'Dentistry is facing a crisis with patients struggling to be seen'

A lack of new recruits, an 'outdated' payment system and the impact of Covid has created a 'perfect storm' for NHS dentistry.

Scottish dentists warn of a crisis in the industry with patients struggling to get appointments iStock

“Practices which can, will go fully private, and practices which can’t, will go bust.”

That is the warning from a Scottish dentist who sees a “perfect storm” for the health service.

From Friday, the way the NHS pays dentists for treatments is reverting back to its pre-pandemic system – something those in the industry have said is no longer fit for purpose.

The Scottish Dental Association has said a significant number of its members are being forced to turn to private patients to balance the books and that is one of the major reasons so many are struggling to see a dentist.

Dentists in Scotland say on top of a broken payment system the NHS service is facing a shortage of staff amid its recovery from Covid-19. They have warned this could cause irrevocable damage to the industry.

For the last 30 years, the Statement of Dental Remuneration or SDR has set out the treatments available under NHS contracts, the conditions of providing them and how much the health service will pay.

“It is an outdated document which our own chief dental officer Tom Ferris has gone on record as saying is no longer fit for purpose,” Dr Robbie Parr, a dentist based in Fife, told STV News.

“In order to make a decent living and keep the practice going based on NHS income alone, dentists have traditionally had to carry out a lot of work very fast: lots of checkups with a scale and polish, and lots of fillings crammed back to back.

“The SDR rewards drilling and filling, not modern, evidence based preventative dentistry. Working within the confines of the SDR it is often impossible to provide treatment which is up to a modern standard, and where it is possible this involves incurring a financial loss.”

The leader of the Scottish Dental Association agrees.

Dr Douglas Thain has been a dentist since 1999 and believes it is becoming harder than ever to attract new recruits into the profession

“The numbers of graduates that have no intention of coming into NHS general practice in the first place is astonishing,” Dr Thain said.

“The number of associate jobs on offer right now is unprecedented. Practice owners will suffer because they can’t find dentists, therefore patients will suffer because there is a shortage of dentists.

“I keep coming back to it the Government doesn’t seem to have grasped yet that they have to make an offer to dentists to make it an attractive career once again.”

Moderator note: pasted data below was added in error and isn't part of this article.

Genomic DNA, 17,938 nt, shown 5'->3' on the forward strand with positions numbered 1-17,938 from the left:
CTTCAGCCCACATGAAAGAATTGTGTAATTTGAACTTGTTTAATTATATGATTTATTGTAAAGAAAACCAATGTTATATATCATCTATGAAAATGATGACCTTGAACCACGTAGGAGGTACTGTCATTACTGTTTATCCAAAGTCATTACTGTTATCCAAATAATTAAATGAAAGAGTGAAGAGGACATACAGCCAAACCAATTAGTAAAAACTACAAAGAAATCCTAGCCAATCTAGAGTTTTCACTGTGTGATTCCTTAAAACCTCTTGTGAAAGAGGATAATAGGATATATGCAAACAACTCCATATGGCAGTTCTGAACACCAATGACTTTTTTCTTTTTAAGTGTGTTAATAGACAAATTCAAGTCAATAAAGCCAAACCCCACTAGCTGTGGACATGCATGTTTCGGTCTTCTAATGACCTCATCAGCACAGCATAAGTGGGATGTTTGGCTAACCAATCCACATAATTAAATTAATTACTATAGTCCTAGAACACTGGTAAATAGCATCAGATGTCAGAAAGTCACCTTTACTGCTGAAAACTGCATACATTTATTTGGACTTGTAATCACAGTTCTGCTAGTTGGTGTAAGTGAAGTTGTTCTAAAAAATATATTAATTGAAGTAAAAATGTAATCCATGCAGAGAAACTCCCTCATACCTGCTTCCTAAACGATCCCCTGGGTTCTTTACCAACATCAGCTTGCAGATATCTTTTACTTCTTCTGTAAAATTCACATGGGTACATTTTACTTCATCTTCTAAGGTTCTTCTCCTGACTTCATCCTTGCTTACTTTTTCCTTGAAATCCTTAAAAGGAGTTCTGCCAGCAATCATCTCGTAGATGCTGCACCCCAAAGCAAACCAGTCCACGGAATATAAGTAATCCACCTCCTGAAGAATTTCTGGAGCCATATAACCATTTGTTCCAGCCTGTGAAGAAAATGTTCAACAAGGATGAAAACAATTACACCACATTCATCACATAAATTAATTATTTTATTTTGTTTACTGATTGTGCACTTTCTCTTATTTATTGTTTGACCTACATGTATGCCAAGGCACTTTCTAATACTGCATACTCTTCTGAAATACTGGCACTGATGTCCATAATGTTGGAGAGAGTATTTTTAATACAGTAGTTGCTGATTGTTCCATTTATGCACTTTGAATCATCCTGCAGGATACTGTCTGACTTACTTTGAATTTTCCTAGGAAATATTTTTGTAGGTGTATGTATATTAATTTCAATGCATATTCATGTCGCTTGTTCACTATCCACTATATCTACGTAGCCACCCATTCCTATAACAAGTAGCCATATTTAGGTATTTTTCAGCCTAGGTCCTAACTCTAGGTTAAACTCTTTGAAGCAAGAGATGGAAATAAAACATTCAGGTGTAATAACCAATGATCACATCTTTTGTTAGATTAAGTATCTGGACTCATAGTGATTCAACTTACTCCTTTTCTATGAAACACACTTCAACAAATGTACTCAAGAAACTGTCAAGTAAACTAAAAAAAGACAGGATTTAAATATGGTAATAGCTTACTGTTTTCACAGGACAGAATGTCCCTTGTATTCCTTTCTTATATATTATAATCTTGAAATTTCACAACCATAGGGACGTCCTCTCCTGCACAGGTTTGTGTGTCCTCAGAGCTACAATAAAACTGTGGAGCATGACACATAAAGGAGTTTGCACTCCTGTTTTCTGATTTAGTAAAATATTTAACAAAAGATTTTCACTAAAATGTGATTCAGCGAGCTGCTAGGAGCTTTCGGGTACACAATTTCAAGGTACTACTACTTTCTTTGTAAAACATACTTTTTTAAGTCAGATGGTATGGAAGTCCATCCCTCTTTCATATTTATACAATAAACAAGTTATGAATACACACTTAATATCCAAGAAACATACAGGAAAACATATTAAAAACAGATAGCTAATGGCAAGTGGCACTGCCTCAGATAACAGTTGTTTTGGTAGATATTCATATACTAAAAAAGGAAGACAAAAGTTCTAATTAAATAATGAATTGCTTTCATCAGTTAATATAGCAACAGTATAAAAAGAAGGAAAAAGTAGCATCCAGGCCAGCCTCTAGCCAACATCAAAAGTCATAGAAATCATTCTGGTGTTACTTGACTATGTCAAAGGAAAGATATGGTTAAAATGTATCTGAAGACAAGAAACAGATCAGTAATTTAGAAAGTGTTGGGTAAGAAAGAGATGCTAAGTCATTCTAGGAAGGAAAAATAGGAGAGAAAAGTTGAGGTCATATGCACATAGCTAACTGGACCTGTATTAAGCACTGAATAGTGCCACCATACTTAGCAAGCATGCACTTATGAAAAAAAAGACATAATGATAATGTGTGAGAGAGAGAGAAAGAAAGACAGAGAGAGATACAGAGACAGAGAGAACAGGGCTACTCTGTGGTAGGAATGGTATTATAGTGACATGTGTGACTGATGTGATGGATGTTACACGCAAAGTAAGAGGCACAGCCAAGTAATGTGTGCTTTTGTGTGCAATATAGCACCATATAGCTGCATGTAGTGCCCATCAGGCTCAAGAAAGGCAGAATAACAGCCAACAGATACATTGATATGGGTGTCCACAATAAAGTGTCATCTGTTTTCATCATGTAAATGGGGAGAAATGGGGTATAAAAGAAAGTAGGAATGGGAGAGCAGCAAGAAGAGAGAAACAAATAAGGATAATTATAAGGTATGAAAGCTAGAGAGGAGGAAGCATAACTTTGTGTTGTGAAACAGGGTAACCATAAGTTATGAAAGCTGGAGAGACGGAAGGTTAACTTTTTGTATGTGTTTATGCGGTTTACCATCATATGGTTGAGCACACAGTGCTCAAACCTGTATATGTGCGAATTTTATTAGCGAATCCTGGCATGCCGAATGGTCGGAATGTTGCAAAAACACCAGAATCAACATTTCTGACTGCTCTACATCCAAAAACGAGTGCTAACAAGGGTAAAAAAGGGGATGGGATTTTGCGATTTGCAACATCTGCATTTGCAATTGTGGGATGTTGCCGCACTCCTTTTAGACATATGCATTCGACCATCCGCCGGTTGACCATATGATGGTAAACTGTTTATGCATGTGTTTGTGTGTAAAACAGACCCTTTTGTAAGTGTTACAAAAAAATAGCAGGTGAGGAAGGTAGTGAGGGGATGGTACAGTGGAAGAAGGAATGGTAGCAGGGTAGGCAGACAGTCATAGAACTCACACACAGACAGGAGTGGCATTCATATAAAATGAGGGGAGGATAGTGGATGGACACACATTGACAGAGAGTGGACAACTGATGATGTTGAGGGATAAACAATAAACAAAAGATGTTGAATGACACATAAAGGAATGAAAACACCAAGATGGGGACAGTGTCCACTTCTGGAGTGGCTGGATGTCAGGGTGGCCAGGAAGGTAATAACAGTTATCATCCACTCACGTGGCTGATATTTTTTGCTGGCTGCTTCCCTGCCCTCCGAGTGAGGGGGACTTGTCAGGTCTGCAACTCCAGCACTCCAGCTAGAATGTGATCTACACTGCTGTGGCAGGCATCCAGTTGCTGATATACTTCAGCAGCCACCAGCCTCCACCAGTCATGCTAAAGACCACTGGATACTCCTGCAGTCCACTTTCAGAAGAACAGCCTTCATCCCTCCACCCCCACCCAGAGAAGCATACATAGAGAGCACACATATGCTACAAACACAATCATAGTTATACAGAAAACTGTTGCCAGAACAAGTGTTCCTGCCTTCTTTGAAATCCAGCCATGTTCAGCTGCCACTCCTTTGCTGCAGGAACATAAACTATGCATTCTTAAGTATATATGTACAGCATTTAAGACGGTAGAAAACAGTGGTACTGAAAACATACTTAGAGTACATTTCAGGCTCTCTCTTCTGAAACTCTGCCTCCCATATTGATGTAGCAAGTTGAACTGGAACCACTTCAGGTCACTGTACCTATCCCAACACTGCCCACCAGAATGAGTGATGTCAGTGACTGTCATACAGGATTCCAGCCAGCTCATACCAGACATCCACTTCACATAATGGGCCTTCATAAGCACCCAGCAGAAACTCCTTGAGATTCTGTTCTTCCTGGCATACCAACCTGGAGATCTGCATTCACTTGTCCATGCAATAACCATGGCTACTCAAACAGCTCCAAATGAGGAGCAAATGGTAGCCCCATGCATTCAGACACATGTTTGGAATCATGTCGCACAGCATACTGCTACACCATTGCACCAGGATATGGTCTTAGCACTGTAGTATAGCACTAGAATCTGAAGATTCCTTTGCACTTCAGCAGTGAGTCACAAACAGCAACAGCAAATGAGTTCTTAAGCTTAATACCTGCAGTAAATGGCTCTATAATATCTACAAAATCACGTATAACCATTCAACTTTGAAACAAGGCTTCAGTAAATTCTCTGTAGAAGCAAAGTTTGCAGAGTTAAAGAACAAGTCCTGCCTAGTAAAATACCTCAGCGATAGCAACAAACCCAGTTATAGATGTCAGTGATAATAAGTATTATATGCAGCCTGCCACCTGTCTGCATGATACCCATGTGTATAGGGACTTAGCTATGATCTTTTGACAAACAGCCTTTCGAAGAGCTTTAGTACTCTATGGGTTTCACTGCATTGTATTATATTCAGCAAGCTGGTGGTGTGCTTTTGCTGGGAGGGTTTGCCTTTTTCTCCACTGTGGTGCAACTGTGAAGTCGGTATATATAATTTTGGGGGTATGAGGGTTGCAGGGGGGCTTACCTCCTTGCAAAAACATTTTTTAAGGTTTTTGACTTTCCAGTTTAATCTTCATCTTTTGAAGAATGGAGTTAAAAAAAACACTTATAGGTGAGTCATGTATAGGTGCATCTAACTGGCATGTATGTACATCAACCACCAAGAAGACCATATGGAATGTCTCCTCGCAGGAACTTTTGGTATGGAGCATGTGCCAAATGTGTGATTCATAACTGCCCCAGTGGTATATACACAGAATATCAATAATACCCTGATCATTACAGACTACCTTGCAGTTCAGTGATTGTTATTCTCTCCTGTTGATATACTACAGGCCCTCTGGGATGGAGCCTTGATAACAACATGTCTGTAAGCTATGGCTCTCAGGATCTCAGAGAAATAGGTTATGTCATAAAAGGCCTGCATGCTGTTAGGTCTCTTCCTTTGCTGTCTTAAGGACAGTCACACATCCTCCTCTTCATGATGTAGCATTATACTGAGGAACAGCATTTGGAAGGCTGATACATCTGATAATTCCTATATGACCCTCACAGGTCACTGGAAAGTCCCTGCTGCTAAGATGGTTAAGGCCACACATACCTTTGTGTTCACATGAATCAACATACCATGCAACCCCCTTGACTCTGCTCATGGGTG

Dr Parr also believes there are misconceptions around how much dentists earn.

“We use the term NHS dentist – but we aren’t directly employed, we are self employed contractors, we are paid by item of service.

“There’s an old stereotype of greedy dentists bleeding the NHS dry, but funnily enough it’s actually the other way around.”

That is because the SDR document is incredibly complicated for professionals to follow to the letter, meaning something as minor as a spelling error can lead to any payments associated with the treatment being taken back.

There can also be a demand that the clinician pays back any money paid to them for the same treatment over a period of time – regardless if there was an error on those occasions or not.

Dr Parr said: “Imagine if your employer docked you potentially tens of thousands of pounds due to a minor clerical error despite you doing an absolutely perfect job?”

Those in the industry believe that the combination of a lack of new recruits, an outdated payment system and the recovery from Covid will ultimately have an impact on the availability of NHS dentistry and in the end, lead to worse patient care.

“Many are simply leaving the NHS, with those left behind gradually reducing their commitment,” said Dr Parr.

“This is why NHS dental appointments are in such short supply and unless something is done this will only get worse.

“Most likely is a dilution of NHS high street services, you’ll see fewer and fewer NHS appointments and then you’ll be at a point where practices which can go private, will do and those that are maybe in a more deprived area, will potentially go bust.”

The Scottish Government has been asked to comment.

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